At home, you can prevent mosquitoes from going where they aren’t wanted by keeping doors and windows closed. Another simple way to keep your house bug free is to make sure your screens are in good shape, with no holes or tears.
The best ways to keep bugs at bay
“A mosquito net is a good idea if you think you will be sleeping in a thick mosquito area, or camping during peak mosquito season,” Johnson adds. “They are safe to use and are incredibly effective against mosquitoes while you sleep.” You can get a bug net for your tent or for your hammock if that’s how you hang.
But you can also add a mosquito net to your bed at home if you live in a particularly buggy region — or pack one when traveling. Be sure to tuck the ends under your mattress. The Centers for Disease Control and Prevention (CDC) recommends choosing a net with 156 holes per square inch to help keep bugs out while you sleep.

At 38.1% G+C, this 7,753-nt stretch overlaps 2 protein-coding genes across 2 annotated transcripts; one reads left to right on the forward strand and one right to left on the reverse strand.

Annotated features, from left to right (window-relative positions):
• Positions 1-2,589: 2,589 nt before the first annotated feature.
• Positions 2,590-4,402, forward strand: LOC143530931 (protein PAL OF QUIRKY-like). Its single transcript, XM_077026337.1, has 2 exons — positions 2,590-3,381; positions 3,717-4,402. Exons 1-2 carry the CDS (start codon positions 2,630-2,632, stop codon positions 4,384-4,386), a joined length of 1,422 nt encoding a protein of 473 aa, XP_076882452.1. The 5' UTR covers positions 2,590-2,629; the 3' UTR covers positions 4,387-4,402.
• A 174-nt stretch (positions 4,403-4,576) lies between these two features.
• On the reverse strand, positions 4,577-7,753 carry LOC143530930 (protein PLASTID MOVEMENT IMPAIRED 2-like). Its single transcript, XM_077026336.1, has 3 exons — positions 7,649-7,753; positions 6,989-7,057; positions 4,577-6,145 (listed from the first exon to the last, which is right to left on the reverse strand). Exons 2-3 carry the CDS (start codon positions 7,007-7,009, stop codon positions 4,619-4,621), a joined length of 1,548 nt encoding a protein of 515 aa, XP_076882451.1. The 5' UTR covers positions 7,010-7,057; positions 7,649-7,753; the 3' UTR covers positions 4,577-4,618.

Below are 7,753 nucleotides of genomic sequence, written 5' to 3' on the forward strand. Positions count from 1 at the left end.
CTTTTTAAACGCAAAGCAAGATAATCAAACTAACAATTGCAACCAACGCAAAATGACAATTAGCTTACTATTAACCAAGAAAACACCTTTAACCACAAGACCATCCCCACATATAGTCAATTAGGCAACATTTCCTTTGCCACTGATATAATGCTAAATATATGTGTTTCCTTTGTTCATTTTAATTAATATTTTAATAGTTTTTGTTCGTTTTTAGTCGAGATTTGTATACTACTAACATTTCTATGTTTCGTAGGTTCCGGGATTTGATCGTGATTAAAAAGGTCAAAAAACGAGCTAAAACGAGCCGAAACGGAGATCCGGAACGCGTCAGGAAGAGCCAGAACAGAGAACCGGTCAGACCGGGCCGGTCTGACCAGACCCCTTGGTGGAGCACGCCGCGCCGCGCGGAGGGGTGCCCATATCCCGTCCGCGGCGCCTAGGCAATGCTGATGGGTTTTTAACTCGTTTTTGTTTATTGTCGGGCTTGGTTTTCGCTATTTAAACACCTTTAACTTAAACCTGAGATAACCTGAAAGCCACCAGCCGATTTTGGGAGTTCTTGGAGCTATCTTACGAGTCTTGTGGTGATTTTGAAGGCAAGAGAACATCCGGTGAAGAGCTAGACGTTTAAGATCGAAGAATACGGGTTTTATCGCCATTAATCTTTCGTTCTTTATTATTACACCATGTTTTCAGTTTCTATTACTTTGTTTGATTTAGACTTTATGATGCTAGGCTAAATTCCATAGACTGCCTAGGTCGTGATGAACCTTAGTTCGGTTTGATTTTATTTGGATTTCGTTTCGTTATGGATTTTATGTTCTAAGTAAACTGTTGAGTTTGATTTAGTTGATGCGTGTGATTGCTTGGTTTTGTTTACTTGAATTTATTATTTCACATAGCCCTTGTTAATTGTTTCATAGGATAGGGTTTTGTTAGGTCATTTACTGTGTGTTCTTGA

In the daytime, prevention tactics become about avoiding bites. “When you are out in nature, you are in the mosquitoes’ element,” says Johnson. “In order to keep yourself from getting bites, or worse — a mosquito-borne illness — be generous with the bug repellent.”
In keeping with the CDC, Johnson recommends spraying clothing with permethrin before your outdoors adventure. Permethrin will remain on clothing through several washes and help prevent bites from mosquitoes and ticks, both of which can carry disease in addition to causing annoying, sleep-interrupting itching. You can also buy pre-treated clothing. Permethrin should not be sprayed on skin, however.